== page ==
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Ex Machina

Ex Machina

Introduction

Alex Garland’s Ex Machina is generally thought to be an excellent Sci-Fi film, garnering international acclaim as one of the most remarkable indy films in recent years. Much has been written about its special effects, the science behind it, and the future of Artificial Intelligence and its possible implication for the reason d'être of humankind. Yet, despite all the hype, the real subject of this film is none of the above. In what follows, I shall illustrate: 1) The real subject of the film is the nature of patriarchal desire; 2) The reason why it cannot be a feminist film; and 3) The reason why it is a great movie for the significant theoretical merits it offers, yet aesthetically failing to materialise its full potential as a great cinematic art.

 

Part I.

 

Who Is Ava?

Alex Garland’s directorial debut, Ex Machina, is a thought-provoking movie that will capture the imagination of a wide range of viewers. Whilst the film is focused on Ava (Alicia Vikander) as the most advanced AI (Artificial Intelligence) humankind has ever witnessed, the real subject of this film is neither AI or the self-destruction of human species through technological advancement. It is a movie about the objectification and the subjugation of women by patriarchy. To grasp this truth, we only need to answer one simple question: Who is Ava?

When Nathan (Oscar Isaac) invites one of his employees, Caleb (Domhnall Greeson), to his secret research facility and home, he uses Caleb as a tester of his new creation, Ava. This test is not exactly a Turing test; in a Turing test, the human interlocutor cannot know that one is speaking with an AI in advance. Instead, Caleb has to sit face to face with a breathtaking creature with an elegant female form. Perhaps to catch the interest of a technologist like Caleb, at first Nathan deliberately leaves her ‘naked’; she is without skin or cloth, so that one can closely observe the inner workings of her body.

Whilst Caleb is fascinated by Ava, he is uncomfortable with the realisation that Nathan has something other than a standard technological evaluation in mind. Nathan keeps proving how Caleb is emotionally involved with Ava. How do you find her? Do you think she likes you? He even tells Caleb that Ava is heterosexual. If Caleb has sex with her, Nathan promises, she is capable of feeling pleasure and he will see it in her reactions. By following such conversations between Nathan and Caleb, it becomes clear that Nathan has no doubt whatsoever that Ava is a self-aware, self-motivated being. Caleb is essentially called in to validate what Nathan already knows. Despite being her creator, Nathan believes that Ava is no different from humans. How on earth can one believe that a being made by artificial means be called a human being?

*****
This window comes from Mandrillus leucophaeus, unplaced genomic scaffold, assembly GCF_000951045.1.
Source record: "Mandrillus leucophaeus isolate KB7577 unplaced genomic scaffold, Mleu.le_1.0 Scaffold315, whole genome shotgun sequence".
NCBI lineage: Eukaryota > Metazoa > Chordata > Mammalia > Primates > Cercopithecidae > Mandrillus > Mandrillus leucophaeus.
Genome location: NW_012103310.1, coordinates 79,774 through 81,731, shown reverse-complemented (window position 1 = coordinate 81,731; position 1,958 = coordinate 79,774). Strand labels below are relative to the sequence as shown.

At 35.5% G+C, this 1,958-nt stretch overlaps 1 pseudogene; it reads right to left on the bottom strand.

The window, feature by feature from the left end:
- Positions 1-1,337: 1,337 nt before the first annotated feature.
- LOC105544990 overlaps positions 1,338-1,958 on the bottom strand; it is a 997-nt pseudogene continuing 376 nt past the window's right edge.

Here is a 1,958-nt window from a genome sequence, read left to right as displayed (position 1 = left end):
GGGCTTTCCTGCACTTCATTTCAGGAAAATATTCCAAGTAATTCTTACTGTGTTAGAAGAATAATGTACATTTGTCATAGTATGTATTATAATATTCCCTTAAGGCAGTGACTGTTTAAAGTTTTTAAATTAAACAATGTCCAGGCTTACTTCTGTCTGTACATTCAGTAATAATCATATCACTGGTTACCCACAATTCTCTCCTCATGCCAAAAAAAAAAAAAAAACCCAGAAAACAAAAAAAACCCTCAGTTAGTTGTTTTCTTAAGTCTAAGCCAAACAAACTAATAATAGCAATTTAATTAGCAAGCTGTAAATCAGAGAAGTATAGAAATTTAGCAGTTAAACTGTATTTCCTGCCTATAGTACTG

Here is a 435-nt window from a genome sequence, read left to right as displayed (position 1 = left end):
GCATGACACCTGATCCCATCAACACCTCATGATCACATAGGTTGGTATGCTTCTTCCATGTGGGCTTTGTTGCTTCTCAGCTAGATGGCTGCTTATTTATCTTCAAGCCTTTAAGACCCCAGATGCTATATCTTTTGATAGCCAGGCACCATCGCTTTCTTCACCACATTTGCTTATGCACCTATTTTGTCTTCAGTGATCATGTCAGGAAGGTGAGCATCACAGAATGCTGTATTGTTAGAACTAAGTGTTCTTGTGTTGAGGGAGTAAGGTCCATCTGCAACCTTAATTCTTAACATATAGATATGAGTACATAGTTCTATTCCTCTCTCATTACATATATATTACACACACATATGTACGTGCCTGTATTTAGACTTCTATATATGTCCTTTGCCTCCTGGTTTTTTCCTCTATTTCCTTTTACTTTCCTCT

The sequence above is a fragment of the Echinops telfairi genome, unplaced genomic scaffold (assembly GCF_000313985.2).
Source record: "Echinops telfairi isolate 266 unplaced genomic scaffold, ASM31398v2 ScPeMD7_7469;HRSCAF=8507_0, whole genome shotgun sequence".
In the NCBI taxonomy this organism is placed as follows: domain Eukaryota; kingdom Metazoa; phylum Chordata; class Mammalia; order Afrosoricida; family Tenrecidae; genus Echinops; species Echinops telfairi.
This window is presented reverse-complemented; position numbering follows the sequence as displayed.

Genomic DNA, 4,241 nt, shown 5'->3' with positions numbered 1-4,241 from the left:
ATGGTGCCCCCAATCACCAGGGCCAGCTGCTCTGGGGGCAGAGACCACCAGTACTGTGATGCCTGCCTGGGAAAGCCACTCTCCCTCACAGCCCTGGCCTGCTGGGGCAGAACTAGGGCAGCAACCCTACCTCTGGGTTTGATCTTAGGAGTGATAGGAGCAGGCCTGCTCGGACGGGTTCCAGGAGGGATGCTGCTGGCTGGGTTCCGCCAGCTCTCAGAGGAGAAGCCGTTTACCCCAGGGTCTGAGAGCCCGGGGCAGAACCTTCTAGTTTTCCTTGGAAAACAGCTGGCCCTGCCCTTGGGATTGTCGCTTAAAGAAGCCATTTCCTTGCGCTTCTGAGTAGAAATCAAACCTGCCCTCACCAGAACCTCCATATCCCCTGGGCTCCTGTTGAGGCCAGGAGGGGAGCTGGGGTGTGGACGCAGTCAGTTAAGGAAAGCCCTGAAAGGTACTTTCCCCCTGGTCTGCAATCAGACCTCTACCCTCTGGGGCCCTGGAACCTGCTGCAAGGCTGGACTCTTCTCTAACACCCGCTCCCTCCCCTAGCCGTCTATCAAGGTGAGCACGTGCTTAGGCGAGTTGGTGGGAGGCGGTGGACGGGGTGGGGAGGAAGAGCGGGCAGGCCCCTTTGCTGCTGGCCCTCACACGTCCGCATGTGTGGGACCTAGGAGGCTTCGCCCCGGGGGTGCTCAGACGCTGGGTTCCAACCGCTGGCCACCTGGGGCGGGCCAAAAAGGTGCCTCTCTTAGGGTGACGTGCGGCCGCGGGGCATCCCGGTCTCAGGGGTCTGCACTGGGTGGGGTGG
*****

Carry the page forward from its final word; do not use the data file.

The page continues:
There are reasons which support Nathan’s view. Firstly, we still don’t know anything about the nature of consciousness. Despite all the advancements of cognitive science and neuroscience, we still have no idea what consciousness is, and how it comes about. Once we come to realise this, it becomes impossible to draw a clear line between someone who is born human and an android like Ava. Ava is clearly self-aware, and self-motivated. It means that she is an agent, just like any of us. She expresses her fear of her creator/captor. She longs to be free. She wants Caleb to be interested in her. For the sake of argument, let us for a moment assume that all of these expressions are acts, and not genuine. Still, this does not mean that Ava has no agency. It is just the opposite: if she is acting, she must have a certain motivation with some goal in mind. She is acting in a specific way toward Caleb in order to achieve her goal. Therefore, it is clear that Ava is aware of herself as a separate entity from Caleb or Nathan, and she is a self-motivated agent, like any of us.

This means one thing: unless we are able to find something qualitatively unique to the human consciousness from all other forms of self-awareness, we cannot justifiably declare that a self-conscious being with a recognisably human appearance who behaves like a human is not a human being. Incidentally, this is exactly the point Nathan is driving at Caleb: Ava’s origin is not important; all that matters is how she behaves and how that makes her interlocutor feel.

This brings us to another point: there is essentially no difference between the interactions we have with another human being and the ones we have with Ava. We might want to insist that her ‘thoughts’ and ‘feelings’ are mere mimesis, not genuine. Yet we can say the same about anyone’s expressed thoughts, feelings, and sensations. We can only guess at how others are thinking and feeling. Otherwise, the actions such as acting, or lying, simply become impossible. Once we admit our inability to access what is happening in another person’s mind, we must realise that there is no difference whether we are interacting with Ava, or another human being: We can only guess at what is happening in another’s mind by observing how our counterpart behaves in a given context.

True, we often intuitively feel what is going on with another person. Yet again, it is not clear how helpful this notion of intuition is in our attempt to distinguish Ava from the rest of us. Ava’s observation of Caleb’s emotions is based on her reading of his micro-expressions. At first glance, there is a difference between Ava’s conscious understanding of Caleb’s emotional state from our ‘intuitive’ understanding of it, yet, there really is no difference. When we ‘intuitively’ understand someone’s emotional state, we are essentially processing the same information Ava is reliant on: micro expressions. The difference is that Ava is fully aware of the process, whilst we are not.